Bernie Sanders (Credit: Getty Images)

Bernie Sanders (Credit: Getty Images)

Bernie Sanders is making a call for national rent control. The $2.5 trillion affordable housing plan would also focus on ending homelessness. It would expand public housing, increase the amount of affordable housing and limit annual rent increases to no more than 1.5 times the inflation rate or 3 percent. The campaign will release the full plan within the next month. [NYT]

 

WeWork CEO Adam Neumann (Credit: Getty Images)

WeWork CEO Adam Neumann (Credit: Getty Images)

WeWork’s IPO valuation just keeps getting lower. Sources have now told Reuters that the co-working giant may seek a valuation between $10 and $12 billion for its initial public offering, a dramatic decrease from the $47 billion valuation it hit in January. Its dropping valuation could impact other real estate startups as well. [Reuters]

 

And it turns out Adam Neumann is no Mark Zuckerberg. The WeWork co-founder’s reluctant decision to cede some of his powers as the company prepares to go public is an indication that the era of founders taking their companies public while still maintaining strong voting power is over. [Bloomberg]

 

Markets are starting the week on a high note. TRD’s analysis of 28 real estate stocks found that they did better than the S&P 500, increasing by more than 3 percent. However, 19 of the companies saw their share prices plunge on Friday. CoStar Group’s value fell the most, dropping by 7.7 percent to close on Friday at $570.11, while Newmark Knight Frank did the best, rising by 14.4 percent to close at $10.11. [TRD]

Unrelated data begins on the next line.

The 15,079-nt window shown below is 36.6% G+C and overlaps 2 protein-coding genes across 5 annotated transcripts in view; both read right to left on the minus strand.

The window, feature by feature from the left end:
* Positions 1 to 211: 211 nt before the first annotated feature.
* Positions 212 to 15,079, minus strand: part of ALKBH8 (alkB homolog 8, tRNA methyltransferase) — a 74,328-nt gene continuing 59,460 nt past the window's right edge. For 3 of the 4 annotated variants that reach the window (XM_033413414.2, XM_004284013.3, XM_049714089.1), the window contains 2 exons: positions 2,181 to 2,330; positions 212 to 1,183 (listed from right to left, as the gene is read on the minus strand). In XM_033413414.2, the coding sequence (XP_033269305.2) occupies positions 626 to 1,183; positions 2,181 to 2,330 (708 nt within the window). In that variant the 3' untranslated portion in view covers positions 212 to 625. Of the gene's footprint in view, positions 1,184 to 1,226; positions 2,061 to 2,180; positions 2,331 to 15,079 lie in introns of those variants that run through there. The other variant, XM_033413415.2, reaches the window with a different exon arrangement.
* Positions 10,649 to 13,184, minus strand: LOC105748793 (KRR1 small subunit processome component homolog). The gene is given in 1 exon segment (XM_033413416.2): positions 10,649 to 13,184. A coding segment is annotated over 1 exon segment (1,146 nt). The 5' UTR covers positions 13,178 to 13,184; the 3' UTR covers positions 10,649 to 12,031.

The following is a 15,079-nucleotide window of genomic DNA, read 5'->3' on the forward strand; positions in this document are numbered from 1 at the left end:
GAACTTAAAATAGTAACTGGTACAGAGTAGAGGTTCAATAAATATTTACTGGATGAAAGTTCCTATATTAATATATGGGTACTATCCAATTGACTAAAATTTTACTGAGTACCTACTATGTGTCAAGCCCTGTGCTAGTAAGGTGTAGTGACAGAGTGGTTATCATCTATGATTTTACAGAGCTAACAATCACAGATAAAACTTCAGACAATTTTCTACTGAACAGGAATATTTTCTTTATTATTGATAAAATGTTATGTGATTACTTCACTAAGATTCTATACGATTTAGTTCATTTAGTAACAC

George Kaufman’s third wife and longtime lawyer are in a bitter dispute over his $500 million estate. The developer amended his will two months before dying to remove lawyer Thomas Kearns as a trustee and executor and giving the private wealth management company Bessemer Trust control of his estate. An attorney for Kearns says Kaufman was isolated and abused for months by his wife Mariana Zoullas Kaufman, which her attorney has disputed. [WSJ]

 

A criminal hack at the Corcoran Group on Friday caused the entire company to get an email with agent splits. The email also included marketing budgets and gross commission income, according to TRD. The email came from Corcoran sales president Bill Cunningham and was retracted quickly. The hack appeared to be contained to one email account, and customer data was not involved. Corcoran plans to investigate the hack as criminal activity. [TRD]

COMPANIES AND PEOPLE

Tags